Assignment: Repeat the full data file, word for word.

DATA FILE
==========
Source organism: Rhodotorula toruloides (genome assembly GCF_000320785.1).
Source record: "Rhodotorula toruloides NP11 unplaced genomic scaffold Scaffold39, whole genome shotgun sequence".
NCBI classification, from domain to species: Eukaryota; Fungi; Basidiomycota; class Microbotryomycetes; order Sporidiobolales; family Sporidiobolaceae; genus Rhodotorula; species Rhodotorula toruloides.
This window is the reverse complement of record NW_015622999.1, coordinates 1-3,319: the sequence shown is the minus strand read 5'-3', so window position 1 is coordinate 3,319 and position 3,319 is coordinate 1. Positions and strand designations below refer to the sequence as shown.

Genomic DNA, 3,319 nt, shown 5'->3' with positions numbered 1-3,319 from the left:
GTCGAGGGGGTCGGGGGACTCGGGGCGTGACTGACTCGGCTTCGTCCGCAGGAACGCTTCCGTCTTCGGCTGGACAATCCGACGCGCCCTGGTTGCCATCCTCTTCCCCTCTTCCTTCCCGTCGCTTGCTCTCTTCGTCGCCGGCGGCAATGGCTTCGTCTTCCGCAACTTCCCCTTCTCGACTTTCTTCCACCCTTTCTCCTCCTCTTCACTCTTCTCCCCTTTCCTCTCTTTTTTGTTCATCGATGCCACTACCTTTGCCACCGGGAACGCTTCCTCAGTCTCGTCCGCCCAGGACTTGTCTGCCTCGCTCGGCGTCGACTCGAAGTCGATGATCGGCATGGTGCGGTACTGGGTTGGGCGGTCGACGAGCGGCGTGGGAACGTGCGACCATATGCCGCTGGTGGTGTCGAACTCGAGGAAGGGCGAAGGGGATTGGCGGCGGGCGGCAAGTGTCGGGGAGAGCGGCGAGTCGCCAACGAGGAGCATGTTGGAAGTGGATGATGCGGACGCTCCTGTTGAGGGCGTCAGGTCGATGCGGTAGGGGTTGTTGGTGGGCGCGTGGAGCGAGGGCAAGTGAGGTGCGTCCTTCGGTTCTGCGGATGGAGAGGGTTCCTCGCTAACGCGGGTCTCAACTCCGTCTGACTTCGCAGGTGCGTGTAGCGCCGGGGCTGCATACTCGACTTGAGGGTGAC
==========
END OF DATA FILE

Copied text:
Source organism: Rhodotorula toruloides (genome assembly GCF_000320785.1).
Source record: "Rhodotorula toruloides NP11 unplaced genomic scaffold Scaffold39, whole genome shotgun sequence".
NCBI classification, from domain to species: Eukaryota; Fungi; Basidiomycota; class Microbotryomycetes; order Sporidiobolales; family Sporidiobolaceae; genus Rhodotorula; species Rhodotorula toruloides.
This window is the reverse complement of record NW_015622999.1, coordinates 1-3,319: the sequence shown is the minus strand read 5'-3', so window position 1 is coordinate 3,319 and position 3,319 is coordinate 1. Positions and strand designations below refer to the sequence as shown.

Genomic DNA, 3,319 nt, shown 5'->3' with positions numbered 1-3,319 from the left:
GTCGAGGGGGTCGGGGGACTCGGGGCGTGACTGACTCGGCTTCGTCCGCAGGAACGCTTCCGTCTTCGGCTGGACAATCCGACGCGCCCTGGTTGCCATCCTCTTCCCCTCTTCCTTCCCGTCGCTTGCTCTCTTCGTCGCCGGCGGCAATGGCTTCGTCTTCCGCAACTTCCCCTTCTCGACTTTCTTCCACCCTTTCTCCTCCTCTTCACTCTTCTCCCCTTTCCTCTCTTTTTTGTTCATCGATGCCACTACCTTTGCCACCGGGAACGCTTCCTCAGTCTCGTCCGCCCAGGACTTGTCTGCCTCGCTCGGCGTCGACTCGAAGTCGATGATCGGCATGGTGCGGTACTGGGTTGGGCGGTCGACGAGCGGCGTGGGAACGTGCGACCATATGCCGCTGGTGGTGTCGAACTCGAGGAAGGGCGAAGGGGATTGGCGGCGGGCGGCAAGTGTCGGGGAGAGCGGCGAGTCGCCAACGAGGAGCATGTTGGAAGTGGATGATGCGGACGCTCCTGTTGAGGGCGTCAGGTCGATGCGGTAGGGGTTGTTGGTGGGCGCGTGGAGCGAGGGCAAGTGAGGTGCGTCCTTCGGTTCTGCGGATGGAGAGGGTTCCTCGCTAACGCGGGTCTCAACTCCGTCTGACTTCGCAGGTGCGTGTAGCGCCGGGGCTGCATACTCGACTTGAGGGTGAC